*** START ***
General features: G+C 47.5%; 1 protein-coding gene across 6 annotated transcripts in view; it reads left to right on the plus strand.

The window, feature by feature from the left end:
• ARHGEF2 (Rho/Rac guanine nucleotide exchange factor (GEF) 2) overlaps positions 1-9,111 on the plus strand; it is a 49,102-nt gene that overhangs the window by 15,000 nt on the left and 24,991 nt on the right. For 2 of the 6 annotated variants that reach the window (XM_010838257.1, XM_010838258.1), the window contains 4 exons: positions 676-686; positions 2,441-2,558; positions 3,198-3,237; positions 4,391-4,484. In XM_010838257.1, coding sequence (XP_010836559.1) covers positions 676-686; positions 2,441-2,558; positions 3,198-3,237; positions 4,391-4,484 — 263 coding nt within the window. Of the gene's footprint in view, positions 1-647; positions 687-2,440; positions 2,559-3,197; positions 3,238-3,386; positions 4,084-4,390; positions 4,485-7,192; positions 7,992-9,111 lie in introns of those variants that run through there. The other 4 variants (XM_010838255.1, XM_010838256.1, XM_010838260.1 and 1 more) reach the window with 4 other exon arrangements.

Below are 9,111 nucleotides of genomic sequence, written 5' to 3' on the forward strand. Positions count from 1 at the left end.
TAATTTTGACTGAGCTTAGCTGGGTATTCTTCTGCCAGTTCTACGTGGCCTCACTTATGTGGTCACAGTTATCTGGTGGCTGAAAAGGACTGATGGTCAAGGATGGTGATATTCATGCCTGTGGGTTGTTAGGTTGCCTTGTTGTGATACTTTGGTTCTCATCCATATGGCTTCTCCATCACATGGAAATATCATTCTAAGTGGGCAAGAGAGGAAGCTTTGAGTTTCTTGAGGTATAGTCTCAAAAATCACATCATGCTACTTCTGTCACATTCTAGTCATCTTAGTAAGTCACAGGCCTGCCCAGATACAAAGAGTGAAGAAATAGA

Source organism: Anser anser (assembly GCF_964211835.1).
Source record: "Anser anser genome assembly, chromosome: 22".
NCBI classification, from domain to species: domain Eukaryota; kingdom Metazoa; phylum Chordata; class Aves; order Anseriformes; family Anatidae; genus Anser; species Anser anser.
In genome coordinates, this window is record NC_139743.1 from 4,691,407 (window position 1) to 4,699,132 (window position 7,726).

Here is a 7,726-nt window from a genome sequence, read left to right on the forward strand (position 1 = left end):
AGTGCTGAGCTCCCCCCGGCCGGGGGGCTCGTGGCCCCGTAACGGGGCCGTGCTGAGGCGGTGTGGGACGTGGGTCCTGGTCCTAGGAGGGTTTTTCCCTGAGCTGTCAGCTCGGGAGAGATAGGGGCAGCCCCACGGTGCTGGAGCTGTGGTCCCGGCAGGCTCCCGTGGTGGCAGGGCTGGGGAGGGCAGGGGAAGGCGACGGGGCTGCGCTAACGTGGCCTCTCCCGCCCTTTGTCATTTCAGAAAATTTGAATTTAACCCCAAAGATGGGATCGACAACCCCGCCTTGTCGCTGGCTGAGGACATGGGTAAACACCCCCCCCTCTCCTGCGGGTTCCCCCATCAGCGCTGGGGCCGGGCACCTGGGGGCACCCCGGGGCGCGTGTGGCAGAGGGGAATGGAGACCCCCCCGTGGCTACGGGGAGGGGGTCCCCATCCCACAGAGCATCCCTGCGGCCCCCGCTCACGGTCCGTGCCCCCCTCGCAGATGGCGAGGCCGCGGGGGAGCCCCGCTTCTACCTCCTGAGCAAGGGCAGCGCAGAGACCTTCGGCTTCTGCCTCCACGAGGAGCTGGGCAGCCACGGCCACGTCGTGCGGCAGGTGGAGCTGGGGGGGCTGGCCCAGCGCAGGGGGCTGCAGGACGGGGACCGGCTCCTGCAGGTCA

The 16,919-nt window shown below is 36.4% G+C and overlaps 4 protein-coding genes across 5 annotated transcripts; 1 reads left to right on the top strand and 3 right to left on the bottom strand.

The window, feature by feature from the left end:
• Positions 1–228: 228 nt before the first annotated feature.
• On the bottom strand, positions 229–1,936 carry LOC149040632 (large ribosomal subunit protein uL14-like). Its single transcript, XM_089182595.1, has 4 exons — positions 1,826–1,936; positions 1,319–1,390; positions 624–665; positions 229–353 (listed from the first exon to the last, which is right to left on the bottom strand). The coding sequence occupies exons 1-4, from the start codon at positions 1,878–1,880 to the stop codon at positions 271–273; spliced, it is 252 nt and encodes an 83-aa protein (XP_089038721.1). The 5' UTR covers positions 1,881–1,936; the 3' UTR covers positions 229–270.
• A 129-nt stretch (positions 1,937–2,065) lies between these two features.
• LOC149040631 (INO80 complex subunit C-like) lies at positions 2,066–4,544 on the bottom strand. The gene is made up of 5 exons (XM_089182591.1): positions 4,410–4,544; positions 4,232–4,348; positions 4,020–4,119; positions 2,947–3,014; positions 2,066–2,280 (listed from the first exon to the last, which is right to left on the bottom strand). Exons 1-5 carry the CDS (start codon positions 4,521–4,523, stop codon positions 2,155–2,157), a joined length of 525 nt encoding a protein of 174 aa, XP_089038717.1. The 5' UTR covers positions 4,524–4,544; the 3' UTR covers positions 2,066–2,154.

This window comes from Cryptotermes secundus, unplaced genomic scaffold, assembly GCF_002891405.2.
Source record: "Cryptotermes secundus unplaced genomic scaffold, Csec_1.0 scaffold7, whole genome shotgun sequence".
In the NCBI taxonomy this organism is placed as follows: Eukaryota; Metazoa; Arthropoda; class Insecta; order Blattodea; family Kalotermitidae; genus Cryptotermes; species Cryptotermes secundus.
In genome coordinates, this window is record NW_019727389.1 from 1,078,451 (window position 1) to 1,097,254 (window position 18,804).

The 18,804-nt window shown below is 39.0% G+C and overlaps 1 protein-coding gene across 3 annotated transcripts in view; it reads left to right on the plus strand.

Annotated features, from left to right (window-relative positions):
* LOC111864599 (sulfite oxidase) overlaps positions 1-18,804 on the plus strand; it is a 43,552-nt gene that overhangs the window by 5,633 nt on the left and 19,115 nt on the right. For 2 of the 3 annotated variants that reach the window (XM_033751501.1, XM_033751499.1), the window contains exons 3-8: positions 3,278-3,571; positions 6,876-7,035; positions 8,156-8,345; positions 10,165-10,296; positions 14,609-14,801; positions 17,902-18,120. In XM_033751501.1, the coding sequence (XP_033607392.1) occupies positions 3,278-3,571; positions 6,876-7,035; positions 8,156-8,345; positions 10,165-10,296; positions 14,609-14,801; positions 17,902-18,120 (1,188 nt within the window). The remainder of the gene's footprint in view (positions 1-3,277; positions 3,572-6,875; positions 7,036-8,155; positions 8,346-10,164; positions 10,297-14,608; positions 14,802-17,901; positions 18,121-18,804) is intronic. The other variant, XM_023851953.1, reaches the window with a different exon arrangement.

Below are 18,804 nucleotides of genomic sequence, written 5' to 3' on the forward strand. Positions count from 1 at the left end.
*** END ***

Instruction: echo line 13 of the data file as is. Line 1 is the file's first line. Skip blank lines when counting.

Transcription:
The window, feature by feature from the left end: